One particularly well-researched Pro Football Focus article on the jet sweep could shed light on part of the role Bears coach Matt Nagy envisions for wide receiver Cordarrelle Patterson.
PFF determined Patterson led the NFL in average yards per carry on jet sweeps with New England last year.
Patterson had 13 jet sweeps and averaged 8.2 yards a carry on them.
Nagy already has revealed this fact has come to his attention.
"You see what he did in New England with the jet sweeps, the arounds, the screens, and I think that that's a good fit for him," Nagy told reporters earlier this offseason.
The Bears have enjoyed some limited success with the jet sweep, but had no one with the size, speed and skill at running it that they have now with Patterson. He has run the ball in his career with the Patriots, Raiders and Vikings 86 times and averaged 7.9 yards a rush.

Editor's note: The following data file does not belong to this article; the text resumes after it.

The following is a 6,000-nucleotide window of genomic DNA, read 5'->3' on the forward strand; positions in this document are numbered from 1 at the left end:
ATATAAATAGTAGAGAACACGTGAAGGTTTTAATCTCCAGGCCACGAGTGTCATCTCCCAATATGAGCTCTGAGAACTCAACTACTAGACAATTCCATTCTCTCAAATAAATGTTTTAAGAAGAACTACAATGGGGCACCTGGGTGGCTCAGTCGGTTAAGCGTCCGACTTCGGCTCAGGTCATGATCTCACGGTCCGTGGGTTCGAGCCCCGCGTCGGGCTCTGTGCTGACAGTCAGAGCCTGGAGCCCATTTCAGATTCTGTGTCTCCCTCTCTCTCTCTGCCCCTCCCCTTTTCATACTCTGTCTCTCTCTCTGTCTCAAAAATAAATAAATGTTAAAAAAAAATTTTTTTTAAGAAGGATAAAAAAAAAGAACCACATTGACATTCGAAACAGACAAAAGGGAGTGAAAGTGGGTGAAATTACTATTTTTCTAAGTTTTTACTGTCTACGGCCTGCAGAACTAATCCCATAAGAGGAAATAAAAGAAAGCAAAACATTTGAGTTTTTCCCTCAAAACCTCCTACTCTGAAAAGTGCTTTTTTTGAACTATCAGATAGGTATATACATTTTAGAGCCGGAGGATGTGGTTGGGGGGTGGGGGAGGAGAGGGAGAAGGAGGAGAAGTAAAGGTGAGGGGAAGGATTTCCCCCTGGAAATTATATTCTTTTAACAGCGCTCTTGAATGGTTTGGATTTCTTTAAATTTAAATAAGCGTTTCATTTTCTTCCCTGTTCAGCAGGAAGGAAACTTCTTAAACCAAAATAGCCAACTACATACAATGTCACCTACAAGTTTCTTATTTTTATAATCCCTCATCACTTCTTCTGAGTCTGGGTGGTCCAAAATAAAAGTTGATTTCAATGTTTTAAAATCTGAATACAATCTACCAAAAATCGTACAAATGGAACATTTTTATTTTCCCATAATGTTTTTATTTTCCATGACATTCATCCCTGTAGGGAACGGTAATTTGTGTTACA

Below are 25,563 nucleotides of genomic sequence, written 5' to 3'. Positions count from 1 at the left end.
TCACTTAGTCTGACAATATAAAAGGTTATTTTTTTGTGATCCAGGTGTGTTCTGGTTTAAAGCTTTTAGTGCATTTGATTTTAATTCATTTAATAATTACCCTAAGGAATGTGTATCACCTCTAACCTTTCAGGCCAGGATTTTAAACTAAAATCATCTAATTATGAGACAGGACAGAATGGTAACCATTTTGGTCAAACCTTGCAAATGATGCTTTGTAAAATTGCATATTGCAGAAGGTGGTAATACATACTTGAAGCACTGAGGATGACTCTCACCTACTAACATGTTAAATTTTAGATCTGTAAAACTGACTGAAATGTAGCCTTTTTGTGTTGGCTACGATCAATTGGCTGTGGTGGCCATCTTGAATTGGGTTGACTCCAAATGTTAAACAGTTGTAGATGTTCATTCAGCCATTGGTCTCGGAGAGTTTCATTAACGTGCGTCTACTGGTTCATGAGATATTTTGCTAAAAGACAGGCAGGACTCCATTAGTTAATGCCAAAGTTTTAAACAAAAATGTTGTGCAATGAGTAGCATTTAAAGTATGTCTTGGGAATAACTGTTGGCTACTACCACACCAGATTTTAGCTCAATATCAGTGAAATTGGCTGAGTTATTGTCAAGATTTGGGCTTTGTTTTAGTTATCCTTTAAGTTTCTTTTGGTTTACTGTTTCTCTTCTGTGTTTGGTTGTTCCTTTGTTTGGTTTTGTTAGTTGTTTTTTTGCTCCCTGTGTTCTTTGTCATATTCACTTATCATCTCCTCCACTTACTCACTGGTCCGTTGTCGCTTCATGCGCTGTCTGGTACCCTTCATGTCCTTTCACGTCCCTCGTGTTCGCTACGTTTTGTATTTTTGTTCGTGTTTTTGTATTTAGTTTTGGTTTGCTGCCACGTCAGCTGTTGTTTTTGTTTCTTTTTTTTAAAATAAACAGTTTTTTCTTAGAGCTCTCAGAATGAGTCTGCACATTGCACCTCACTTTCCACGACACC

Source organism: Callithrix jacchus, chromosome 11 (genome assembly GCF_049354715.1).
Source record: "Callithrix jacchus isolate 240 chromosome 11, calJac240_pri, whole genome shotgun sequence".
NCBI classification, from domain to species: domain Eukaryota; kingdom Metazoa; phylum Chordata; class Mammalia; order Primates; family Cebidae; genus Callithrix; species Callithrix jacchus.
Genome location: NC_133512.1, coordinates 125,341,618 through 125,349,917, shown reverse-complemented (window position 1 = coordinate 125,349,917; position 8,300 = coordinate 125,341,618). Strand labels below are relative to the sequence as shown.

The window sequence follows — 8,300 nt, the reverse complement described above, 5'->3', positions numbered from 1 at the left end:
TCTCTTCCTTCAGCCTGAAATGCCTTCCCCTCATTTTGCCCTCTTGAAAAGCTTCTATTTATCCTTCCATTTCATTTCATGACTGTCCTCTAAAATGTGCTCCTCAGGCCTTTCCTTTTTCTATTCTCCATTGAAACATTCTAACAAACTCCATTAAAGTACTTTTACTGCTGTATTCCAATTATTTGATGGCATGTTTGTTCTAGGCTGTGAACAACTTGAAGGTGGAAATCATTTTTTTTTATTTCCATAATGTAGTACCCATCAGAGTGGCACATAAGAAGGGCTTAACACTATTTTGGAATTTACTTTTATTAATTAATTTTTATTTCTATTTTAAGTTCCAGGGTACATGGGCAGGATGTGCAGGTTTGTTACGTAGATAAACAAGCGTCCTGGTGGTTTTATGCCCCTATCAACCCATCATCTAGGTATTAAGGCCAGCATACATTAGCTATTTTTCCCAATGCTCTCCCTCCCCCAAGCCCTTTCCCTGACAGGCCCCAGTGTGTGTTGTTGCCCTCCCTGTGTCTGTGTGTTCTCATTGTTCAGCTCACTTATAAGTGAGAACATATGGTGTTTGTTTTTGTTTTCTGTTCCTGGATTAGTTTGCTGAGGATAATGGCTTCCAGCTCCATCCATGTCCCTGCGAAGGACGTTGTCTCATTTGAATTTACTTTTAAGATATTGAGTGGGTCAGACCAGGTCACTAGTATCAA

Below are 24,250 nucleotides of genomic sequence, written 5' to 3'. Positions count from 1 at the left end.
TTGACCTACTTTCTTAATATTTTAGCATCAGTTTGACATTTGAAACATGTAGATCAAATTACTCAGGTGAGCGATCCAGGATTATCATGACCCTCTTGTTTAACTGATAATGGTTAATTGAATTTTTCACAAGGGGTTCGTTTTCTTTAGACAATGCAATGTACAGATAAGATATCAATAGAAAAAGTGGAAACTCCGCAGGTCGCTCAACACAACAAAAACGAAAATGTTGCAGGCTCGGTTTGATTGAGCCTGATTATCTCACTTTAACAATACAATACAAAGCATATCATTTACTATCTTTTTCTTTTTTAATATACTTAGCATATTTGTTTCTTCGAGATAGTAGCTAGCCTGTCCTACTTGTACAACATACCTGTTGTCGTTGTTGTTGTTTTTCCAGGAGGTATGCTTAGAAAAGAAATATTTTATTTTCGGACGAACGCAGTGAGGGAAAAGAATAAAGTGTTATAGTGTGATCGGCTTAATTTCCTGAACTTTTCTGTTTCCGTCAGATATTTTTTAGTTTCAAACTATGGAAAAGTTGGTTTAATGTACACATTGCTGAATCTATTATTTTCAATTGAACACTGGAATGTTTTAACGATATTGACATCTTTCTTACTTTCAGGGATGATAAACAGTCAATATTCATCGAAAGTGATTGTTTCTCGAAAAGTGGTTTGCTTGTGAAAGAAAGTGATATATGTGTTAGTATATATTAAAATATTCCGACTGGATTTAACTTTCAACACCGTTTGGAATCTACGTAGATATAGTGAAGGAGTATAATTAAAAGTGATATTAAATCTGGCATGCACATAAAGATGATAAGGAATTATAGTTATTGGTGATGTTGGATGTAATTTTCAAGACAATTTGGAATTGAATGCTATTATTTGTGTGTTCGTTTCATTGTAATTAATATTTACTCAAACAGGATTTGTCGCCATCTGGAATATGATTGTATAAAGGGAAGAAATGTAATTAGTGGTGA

Anthony Miller showed some promise running them but a shoulder injury which eventually led to offseason surgery prevented too many rushes. Tarik Cohen was the best they had at this and should have been as a running back who lined up in the slot or outside and then went in motion.
The jet sweep is basically an end around except the player going in motion from the outside arrives going full speed and it's timed up for the handoff or fake exactly at the snap. An end around can have motion, but doesn't have the handoff timed up to the snap and can frequently be run much deeper than a jet sweep.
PFF said the Bears were among nine of the 12 playoff teams who ran 10 or more jet sweeps. Coincidentally, the Rams led the NFL with 48 jet sweeps and the Patriots were tied for second with the Chargers at 24. And, of course, the Patriots and Rams were in the Super Bowl.
Rookie seventh-round running back Kerrith Whyte is another player who could run the play from a slot position because of his 4.37-second speed in the 40.
Also, free agent acquisition Marvin Hall once ran a 4.28-second 40 at his pro day three years ago, although he had only two rushes for 3 yards with the Falcons.